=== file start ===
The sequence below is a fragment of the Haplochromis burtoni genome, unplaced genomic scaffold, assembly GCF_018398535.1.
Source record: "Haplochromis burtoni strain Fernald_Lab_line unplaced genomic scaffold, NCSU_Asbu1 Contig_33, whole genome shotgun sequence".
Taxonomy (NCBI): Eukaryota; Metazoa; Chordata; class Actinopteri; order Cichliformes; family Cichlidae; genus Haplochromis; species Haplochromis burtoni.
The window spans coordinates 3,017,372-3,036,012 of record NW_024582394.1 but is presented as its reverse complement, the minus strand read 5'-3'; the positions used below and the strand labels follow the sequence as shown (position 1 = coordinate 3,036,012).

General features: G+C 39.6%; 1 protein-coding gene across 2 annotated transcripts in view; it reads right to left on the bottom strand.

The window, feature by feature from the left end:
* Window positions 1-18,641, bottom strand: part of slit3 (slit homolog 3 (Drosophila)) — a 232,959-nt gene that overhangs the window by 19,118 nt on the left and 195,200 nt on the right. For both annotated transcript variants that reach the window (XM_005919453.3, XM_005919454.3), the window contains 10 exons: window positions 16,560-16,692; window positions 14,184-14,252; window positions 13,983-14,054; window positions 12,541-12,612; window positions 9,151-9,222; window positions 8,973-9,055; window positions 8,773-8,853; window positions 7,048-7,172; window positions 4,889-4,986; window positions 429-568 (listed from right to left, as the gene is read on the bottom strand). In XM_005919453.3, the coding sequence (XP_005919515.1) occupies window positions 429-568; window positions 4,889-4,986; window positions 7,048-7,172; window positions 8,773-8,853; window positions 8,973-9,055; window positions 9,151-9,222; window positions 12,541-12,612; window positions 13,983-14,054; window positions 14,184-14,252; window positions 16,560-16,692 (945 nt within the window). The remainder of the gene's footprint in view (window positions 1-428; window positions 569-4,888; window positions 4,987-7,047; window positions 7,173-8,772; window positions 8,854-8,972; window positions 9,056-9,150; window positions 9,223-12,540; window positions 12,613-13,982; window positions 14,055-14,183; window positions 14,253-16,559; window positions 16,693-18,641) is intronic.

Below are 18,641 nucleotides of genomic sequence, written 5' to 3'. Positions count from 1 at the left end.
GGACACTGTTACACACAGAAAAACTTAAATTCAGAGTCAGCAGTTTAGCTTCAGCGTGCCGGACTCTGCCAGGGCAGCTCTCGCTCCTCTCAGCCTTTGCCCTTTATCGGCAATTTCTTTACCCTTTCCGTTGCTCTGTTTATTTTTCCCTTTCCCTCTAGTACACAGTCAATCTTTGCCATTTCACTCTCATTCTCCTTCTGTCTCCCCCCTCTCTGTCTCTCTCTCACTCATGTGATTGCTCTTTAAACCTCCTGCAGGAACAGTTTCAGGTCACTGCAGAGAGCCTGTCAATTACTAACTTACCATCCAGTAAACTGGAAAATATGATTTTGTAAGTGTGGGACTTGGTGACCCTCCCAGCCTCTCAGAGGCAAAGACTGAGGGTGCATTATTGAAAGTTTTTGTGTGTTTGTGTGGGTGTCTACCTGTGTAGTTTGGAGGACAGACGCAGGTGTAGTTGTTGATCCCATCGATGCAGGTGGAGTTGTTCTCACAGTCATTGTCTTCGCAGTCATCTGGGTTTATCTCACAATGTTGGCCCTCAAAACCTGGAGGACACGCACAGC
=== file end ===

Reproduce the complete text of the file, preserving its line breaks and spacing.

The sequence below is a fragment of the Haplochromis burtoni genome, unplaced genomic scaffold, assembly GCF_018398535.1.
Source record: "Haplochromis burtoni strain Fernald_Lab_line unplaced genomic scaffold, NCSU_Asbu1 Contig_33, whole genome shotgun sequence".
Taxonomy (NCBI): Eukaryota; Metazoa; Chordata; class Actinopteri; order Cichliformes; family Cichlidae; genus Haplochromis; species Haplochromis burtoni.
The window spans coordinates 3,017,372-3,036,012 of record NW_024582394.1 but is presented as its reverse complement, the minus strand read 5'-3'; the positions used below and the strand labels follow the sequence as shown (position 1 = coordinate 3,036,012).

General features: G+C 39.6%; 1 protein-coding gene across 2 annotated transcripts in view; it reads right to left on the bottom strand.

The window, feature by feature from the left end:
* Window positions 1-18,641, bottom strand: part of slit3 (slit homolog 3 (Drosophila)) — a 232,959-nt gene that overhangs the window by 19,118 nt on the left and 195,200 nt on the right. For both annotated transcript variants that reach the window (XM_005919453.3, XM_005919454.3), the window contains 10 exons: window positions 16,560-16,692; window positions 14,184-14,252; window positions 13,983-14,054; window positions 12,541-12,612; window positions 9,151-9,222; window positions 8,973-9,055; window positions 8,773-8,853; window positions 7,048-7,172; window positions 4,889-4,986; window positions 429-568 (listed from right to left, as the gene is read on the bottom strand). In XM_005919453.3, the coding sequence (XP_005919515.1) occupies window positions 429-568; window positions 4,889-4,986; window positions 7,048-7,172; window positions 8,773-8,853; window positions 8,973-9,055; window positions 9,151-9,222; window positions 12,541-12,612; window positions 13,983-14,054; window positions 14,184-14,252; window positions 16,560-16,692 (945 nt within the window). The remainder of the gene's footprint in view (window positions 1-428; window positions 569-4,888; window positions 4,987-7,047; window positions 7,173-8,772; window positions 8,854-8,972; window positions 9,056-9,150; window positions 9,223-12,540; window positions 12,613-13,982; window positions 14,055-14,183; window positions 14,253-16,559; window positions 16,693-18,641) is intronic.

Below are 18,641 nucleotides of genomic sequence, written 5' to 3'. Positions count from 1 at the left end.
GGACACTGTTACACACAGAAAAACTTAAATTCAGAGTCAGCAGTTTAGCTTCAGCGTGCCGGACTCTGCCAGGGCAGCTCTCGCTCCTCTCAGCCTTTGCCCTTTATCGGCAATTTCTTTACCCTTTCCGTTGCTCTGTTTATTTTTCCCTTTCCCTCTAGTACACAGTCAATCTTTGCCATTTCACTCTCATTCTCCTTCTGTCTCCCCCCTCTCTGTCTCTCTCTCACTCATGTGATTGCTCTTTAAACCTCCTGCAGGAACAGTTTCAGGTCACTGCAGAGAGCCTGTCAATTACTAACTTACCATCCAGTAAACTGGAAAATATGATTTTGTAAGTGTGGGACTTGGTGACCCTCCCAGCCTCTCAGAGGCAAAGACTGAGGGTGCATTATTGAAAGTTTTTGTGTGTTTGTGTGGGTGTCTACCTGTGTAGTTTGGAGGACAGACGCAGGTGTAGTTGTTGATCCCATCGATGCAGGTGGAGTTGTTCTCACAGTCATTGTCTTCGCAGTCATCTGGGTTTATCTCACAATGTTGGCCCTCAAAACCTGGAGGACACGCACAGC